Wild horses are a kind of Rorschach test in America. When you see a photo of a galloping herd of horses, manes flying and dust rising in a cloud, what comes to mind? Do you see them as noble wild animals? As would-be pets that someone might ride? As the equivalent of cattle, roaming (and devouring) fragile western rangelands?
A group of scientists who have collectively spent decades studying wild horses have this to say to policymakers and the public: Make up your damn mind.
Okay, they didn’t swear. But a recent paper in the journal BioScience comes about as close to that as you will find in a staid scientific journal. Current policy, they warn, is a confused mess that is a recipe for the costly and ineffective muddle that defines the current state of wild horse management. The “lack of sound science” isn’t what’s keeping land management agencies from effectively dealing with the horse conundrum. “The quality and quantity of research cannot overcome fundamental policy flaws,” warned the seven scientists from universities and nonprofits in Wyoming, Colorado, Oklahoma and New Mexico.
Evidence of the failure of the current approach, say the scientists, is in the numbers. A decade ago, two researchers warned in the journal Science that the wild horse program for the federal Bureau of Land Management (BLM) was at a “critical crossroads.” There were 33,000 horses roaming the U.S., at least 10,000 more than what these ecosystems could sustain. Another 45,000 wild horses were in captivity at a cost of more than $45 million per year. The 30-year-bill for boarding these animals could soar to more than $1 billion by 2030 they warned.
A decade later, the number of wild horses and burros roaming free has more than doubled to north of 80,000. The number of captive animals has grown by a third. The government spent more than $500 million in the past 10 years caring for those fenced-in creatures. It looks like we passed the critical crossroad and kept right on going.
“Unfortunately not much has changed in those 10 years and the situation is worse. There are far more horses in the wild,” said Jake Hennig, the paper’s first author and a rangeland wildlife ecologist at Oklahoma State University.
Hennig and his fellow researchers point to conflicting visions of these horses as a central obstacle to progress.
In some ways, we (and federal agencies) treat these horses like wild animals. They wander across the landscape. We marvel at their natural beauty. But with lots of large wild animals we use hunting to control populations. Wildlife agencies set hunting quotas for animals such as deer in part to keep their numbers in check. But there is no season for horses.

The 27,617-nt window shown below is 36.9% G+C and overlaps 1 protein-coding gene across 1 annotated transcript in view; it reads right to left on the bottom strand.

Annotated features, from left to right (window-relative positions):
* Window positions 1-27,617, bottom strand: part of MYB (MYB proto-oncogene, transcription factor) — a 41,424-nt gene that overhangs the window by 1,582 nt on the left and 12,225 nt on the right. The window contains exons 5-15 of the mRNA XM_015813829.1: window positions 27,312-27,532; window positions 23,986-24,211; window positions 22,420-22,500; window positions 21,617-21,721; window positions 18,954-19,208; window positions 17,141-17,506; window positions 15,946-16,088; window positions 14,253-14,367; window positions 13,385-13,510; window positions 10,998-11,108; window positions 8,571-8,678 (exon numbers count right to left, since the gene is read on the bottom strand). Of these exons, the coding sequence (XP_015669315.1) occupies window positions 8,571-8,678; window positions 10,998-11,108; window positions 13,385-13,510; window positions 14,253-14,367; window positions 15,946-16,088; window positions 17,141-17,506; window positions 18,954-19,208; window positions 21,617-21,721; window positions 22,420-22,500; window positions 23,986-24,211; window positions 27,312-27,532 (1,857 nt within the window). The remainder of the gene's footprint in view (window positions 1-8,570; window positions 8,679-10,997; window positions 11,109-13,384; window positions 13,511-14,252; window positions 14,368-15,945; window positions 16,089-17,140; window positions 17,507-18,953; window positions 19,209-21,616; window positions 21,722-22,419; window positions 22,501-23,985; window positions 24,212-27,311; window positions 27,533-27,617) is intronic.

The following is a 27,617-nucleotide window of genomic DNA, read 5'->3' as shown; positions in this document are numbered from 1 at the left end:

So are they, instead, livestock? After all, they are rounded up and penned much like cattle or sheep. Except horses kept in federal facilities can’t be turned into horse meat, thanks to a 1971 federal law and a subsequent public outcry in the 1980s when it was discovered that feral horses were being adopted en masse and shipped to slaughterhouses. The country’s last horse slaughterhouse closed in 2007.
So maybe they are more like pets. After all, eating pets is frowned on. We have shelters to house abandoned cats and dogs, and animal control officers who round up nuisance animals. Sort of like what we do with wild horses.
Federal agencies are taking a page from the pet world by trying to limit wild horses’ ability to reproduce. It’s standard practice to spay or neuter Fido when you bring him home from the shelter. The BLM has begun using dart guns equipped with birth-control vaccines to make a dent in the horse numbers.
But unlike some shelters for cats and dogs, captured wild horses can’t be euthanized to deal with a flood of animals and a lack of adoptions. While birth-control vaccines sound humane, there are major logistical limitations. The effects wear off after a few years and the animals need to be given boosters. It can be tricky to get close to herds in remote, wide-open places. Unless the BLM can shrink herds by tens of thousands of animals, the birth-control approach “is doomed to be a Sisyphean task,” the scientists warned in the new paper.
Overall, today’s policy potpourri “melds strategies from both wild and domestic animal population management but lacks the teeth of either approach that make them successful,” they wrote.
Which means, in their estimation, that the answer won’t be found in a clever technical solution. Science has yet to turn up a silver bullet to make for a painless, uncontroversial resolution to the wild horse dilemma. In the end, it comes down to making a political call: Are these wild animals like deer, livestock like cows, or pets like dogs? “For the federal government to sustain healthy populations, ecosystem health, and fiscal responsibility, lawmakers must properly define how feral equids should be labeled,” they write.
Of course, if that were easy it probably would have already happened. Given the conflicted feelings surrounding these animals, settling on a single label might be seem about as appealing to politicians as taming a few thousand ornery wild mustangs.
Hennig et. al. “A crossroads in the rearview mirror: the state of United States feral equid management in 2023.” BioScience. May 4, 2023.
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